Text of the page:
By Jesús Aguado
MADRID (Reuters) - Spain's BBVA <BBVA.MC> reported on Thursday a 50% slump in second-quarter net profit on one-off charges related to the COVID-19 pandemic and a weak performance in its business in Mexico, the bank's main market.
The country's second-largest bank by total assets had been relying on its Mexican business, which accounts for more than half of its earnings, to cope with tough conditions for banks in Europe since the financial crisis, now compounded by COVID-19.
But pressure from lower rates in Mexico and the depreciation of the peso pressured profits and lending income, which fell respectively 57% and 24% against the same quarter a year ago.
BBVA made net profit of 636 million euros (576.81 million pounds) in the April to June period, beating a 573 million euro forecast from analysts.
It provisioned 644 million euros related to COVID-19 in the quarter. These were 54% lower than in the first quarter when BBVA also made a significant writedown on its U.S. unit. However, overall, impairments increased compared with the same quarter last year.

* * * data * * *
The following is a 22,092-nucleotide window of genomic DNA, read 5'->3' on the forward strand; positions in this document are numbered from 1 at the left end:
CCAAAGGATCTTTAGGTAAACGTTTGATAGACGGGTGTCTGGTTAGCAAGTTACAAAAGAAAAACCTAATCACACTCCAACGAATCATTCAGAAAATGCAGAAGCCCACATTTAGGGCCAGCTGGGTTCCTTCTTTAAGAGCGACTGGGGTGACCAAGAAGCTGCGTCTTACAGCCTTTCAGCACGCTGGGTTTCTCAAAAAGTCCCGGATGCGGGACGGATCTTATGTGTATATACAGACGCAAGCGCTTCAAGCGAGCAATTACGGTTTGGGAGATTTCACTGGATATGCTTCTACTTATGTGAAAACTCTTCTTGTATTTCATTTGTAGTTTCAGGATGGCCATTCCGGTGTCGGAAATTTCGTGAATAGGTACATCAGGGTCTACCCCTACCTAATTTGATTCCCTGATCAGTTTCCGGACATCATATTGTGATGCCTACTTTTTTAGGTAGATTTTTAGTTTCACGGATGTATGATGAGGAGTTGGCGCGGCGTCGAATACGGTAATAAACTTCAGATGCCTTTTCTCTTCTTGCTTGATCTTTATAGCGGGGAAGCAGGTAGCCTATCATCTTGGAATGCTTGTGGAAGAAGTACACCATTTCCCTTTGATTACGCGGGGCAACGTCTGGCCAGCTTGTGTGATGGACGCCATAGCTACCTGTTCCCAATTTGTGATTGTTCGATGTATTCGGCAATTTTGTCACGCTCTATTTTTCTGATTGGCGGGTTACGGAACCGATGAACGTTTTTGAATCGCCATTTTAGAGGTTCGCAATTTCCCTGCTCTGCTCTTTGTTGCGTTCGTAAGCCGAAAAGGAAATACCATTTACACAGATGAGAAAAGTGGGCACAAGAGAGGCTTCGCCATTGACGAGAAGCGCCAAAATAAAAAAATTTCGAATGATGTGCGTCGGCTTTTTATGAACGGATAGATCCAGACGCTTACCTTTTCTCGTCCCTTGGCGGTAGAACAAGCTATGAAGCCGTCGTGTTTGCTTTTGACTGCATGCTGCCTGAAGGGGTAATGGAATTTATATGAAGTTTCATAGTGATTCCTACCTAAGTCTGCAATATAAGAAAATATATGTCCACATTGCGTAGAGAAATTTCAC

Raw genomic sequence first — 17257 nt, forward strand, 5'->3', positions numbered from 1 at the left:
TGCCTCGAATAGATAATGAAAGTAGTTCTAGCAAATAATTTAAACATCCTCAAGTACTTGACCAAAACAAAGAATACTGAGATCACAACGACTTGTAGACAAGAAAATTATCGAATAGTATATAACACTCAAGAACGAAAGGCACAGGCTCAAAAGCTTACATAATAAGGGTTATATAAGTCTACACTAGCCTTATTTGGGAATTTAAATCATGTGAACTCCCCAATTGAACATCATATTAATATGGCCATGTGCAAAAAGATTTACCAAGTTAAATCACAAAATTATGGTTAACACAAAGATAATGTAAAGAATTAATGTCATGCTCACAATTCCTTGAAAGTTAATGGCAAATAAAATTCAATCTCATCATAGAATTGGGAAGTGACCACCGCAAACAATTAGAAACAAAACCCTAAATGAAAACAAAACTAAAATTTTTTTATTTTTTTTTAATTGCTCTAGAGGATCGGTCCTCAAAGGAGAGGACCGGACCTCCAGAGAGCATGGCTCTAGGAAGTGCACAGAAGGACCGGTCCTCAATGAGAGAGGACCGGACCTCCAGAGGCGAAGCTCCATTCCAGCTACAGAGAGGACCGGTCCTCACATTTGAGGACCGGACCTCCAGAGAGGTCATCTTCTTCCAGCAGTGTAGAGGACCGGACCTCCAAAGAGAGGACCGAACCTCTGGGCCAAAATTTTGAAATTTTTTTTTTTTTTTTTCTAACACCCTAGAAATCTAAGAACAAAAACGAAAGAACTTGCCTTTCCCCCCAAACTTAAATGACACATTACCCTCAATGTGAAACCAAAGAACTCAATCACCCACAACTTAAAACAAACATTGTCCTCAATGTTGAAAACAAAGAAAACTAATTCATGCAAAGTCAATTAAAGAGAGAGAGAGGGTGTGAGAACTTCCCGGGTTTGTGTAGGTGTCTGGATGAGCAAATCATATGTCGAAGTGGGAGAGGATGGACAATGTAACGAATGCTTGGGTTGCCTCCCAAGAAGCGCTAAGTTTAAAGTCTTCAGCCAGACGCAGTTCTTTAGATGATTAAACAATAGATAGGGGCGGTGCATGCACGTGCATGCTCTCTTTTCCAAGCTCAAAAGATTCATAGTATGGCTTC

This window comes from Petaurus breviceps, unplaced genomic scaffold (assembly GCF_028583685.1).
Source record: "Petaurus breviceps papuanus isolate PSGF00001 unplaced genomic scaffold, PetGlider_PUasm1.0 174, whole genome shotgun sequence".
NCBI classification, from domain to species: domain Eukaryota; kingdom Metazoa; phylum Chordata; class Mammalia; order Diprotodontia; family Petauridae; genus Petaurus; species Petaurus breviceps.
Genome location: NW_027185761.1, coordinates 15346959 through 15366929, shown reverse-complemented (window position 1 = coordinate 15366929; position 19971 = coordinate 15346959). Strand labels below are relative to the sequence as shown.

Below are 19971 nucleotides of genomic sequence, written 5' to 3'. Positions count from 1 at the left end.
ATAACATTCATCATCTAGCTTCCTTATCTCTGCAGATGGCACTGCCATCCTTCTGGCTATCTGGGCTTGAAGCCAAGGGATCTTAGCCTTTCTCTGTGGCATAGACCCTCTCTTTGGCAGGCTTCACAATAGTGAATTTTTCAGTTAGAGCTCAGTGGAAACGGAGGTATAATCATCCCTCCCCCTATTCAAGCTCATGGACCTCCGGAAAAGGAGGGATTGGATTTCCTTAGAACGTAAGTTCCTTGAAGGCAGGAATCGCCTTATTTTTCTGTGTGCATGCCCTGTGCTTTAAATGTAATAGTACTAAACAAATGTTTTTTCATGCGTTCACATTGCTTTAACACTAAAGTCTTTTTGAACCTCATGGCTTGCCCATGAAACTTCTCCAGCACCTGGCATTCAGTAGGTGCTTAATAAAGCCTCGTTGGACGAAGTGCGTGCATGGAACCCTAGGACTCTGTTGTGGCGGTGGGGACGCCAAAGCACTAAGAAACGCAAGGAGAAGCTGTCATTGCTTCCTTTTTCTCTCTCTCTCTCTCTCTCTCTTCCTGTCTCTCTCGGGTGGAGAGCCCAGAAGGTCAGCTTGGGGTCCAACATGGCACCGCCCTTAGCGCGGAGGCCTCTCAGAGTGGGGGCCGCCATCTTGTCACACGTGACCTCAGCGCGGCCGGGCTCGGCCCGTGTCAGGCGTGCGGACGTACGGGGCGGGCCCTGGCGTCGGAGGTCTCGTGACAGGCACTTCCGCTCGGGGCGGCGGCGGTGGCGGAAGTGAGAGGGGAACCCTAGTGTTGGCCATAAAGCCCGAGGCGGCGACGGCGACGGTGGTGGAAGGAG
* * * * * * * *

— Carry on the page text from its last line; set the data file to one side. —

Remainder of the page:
This frontloading exercise in the previous quarter allowed the lender to improve its fully loaded core tier-1 capital ratio by 38 basis points in the April to June period to 11.22%.
Banks worldwide have been taking measures to offset risk amid the crisis. On Tuesday, BBVA's competitor Santander <SAN.MC> swung to a record quarterly loss on COVID-19 impairments.
Shares in BBVA fell 5% compared to a 1.25 decline on Spain's blue chip index Ibex-35 <.IBEX>.
Brokerage firm Jefferies highlighted weaker core revenues and trends in lending income as negative aspects of BBVA's results.
Overall, BBVA's net interest income (NII), a measure of earnings on loans minus deposit costs, fell in the quarter almost 10% year-on-year, while total revenues fell 5.7%.
On Wednesday, BBVA said its cost of risk, a measure of the cost of insuring its loan book, fell in June to 151 basis points compared to 257 bps at end-March. Chief Financial Officer Jaime Saenz de Tejada also affirmed in an interview with CNBC that the cost of risk would rise to between 150 and 180 bps by end-2020, a BBVA spokesman said.
(Reporting by Jesús Aguado; additional reporting by Emma Pinedo; Editing by Inti Landauro,Ingrid Melander and Emelia Sithole-Matarise)